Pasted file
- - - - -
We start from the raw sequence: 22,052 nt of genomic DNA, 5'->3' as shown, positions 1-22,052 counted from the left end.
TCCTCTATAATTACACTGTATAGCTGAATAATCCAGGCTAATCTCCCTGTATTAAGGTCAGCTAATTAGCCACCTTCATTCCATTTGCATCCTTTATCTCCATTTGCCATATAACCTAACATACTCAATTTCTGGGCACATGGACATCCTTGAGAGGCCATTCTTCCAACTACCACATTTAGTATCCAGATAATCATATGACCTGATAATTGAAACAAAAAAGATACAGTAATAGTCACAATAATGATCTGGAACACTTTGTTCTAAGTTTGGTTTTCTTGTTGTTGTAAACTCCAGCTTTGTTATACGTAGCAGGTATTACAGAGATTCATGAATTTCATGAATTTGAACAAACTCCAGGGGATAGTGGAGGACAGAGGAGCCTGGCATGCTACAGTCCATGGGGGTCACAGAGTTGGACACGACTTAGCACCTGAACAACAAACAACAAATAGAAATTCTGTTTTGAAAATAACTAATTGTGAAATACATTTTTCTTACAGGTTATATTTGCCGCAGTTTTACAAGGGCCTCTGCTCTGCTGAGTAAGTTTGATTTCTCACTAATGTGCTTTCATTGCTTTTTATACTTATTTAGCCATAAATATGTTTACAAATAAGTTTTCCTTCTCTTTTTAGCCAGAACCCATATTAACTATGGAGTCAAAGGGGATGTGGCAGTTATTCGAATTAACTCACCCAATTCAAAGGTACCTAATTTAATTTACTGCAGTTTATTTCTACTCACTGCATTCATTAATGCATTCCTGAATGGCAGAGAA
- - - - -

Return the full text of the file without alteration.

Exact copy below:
We start from the raw sequence: 22,052 nt of genomic DNA, 5'->3' as shown, positions 1-22,052 counted from the left end.
TCCTCTATAATTACACTGTATAGCTGAATAATCCAGGCTAATCTCCCTGTATTAAGGTCAGCTAATTAGCCACCTTCATTCCATTTGCATCCTTTATCTCCATTTGCCATATAACCTAACATACTCAATTTCTGGGCACATGGACATCCTTGAGAGGCCATTCTTCCAACTACCACATTTAGTATCCAGATAATCATATGACCTGATAATTGAAACAAAAAAGATACAGTAATAGTCACAATAATGATCTGGAACACTTTGTTCTAAGTTTGGTTTTCTTGTTGTTGTAAACTCCAGCTTTGTTATACGTAGCAGGTATTACAGAGATTCATGAATTTCATGAATTTGAACAAACTCCAGGGGATAGTGGAGGACAGAGGAGCCTGGCATGCTACAGTCCATGGGGGTCACAGAGTTGGACACGACTTAGCACCTGAACAACAAACAACAAATAGAAATTCTGTTTTGAAAATAACTAATTGTGAAATACATTTTTCTTACAGGTTATATTTGCCGCAGTTTTACAAGGGCCTCTGCTCTGCTGAGTAAGTTTGATTTCTCACTAATGTGCTTTCATTGCTTTTTATACTTATTTAGCCATAAATATGTTTACAAATAAGTTTTCCTTCTCTTTTTAGCCAGAACCCATATTAACTATGGAGTCAAAGGGGATGTGGCAGTTATTCGAATTAACTCACCCAATTCAAAGGTACCTAATTTAATTTACTGCAGTTTATTTCTACTCACTGCATTCATTAATGCATTCCTGAATGGCAGAGAA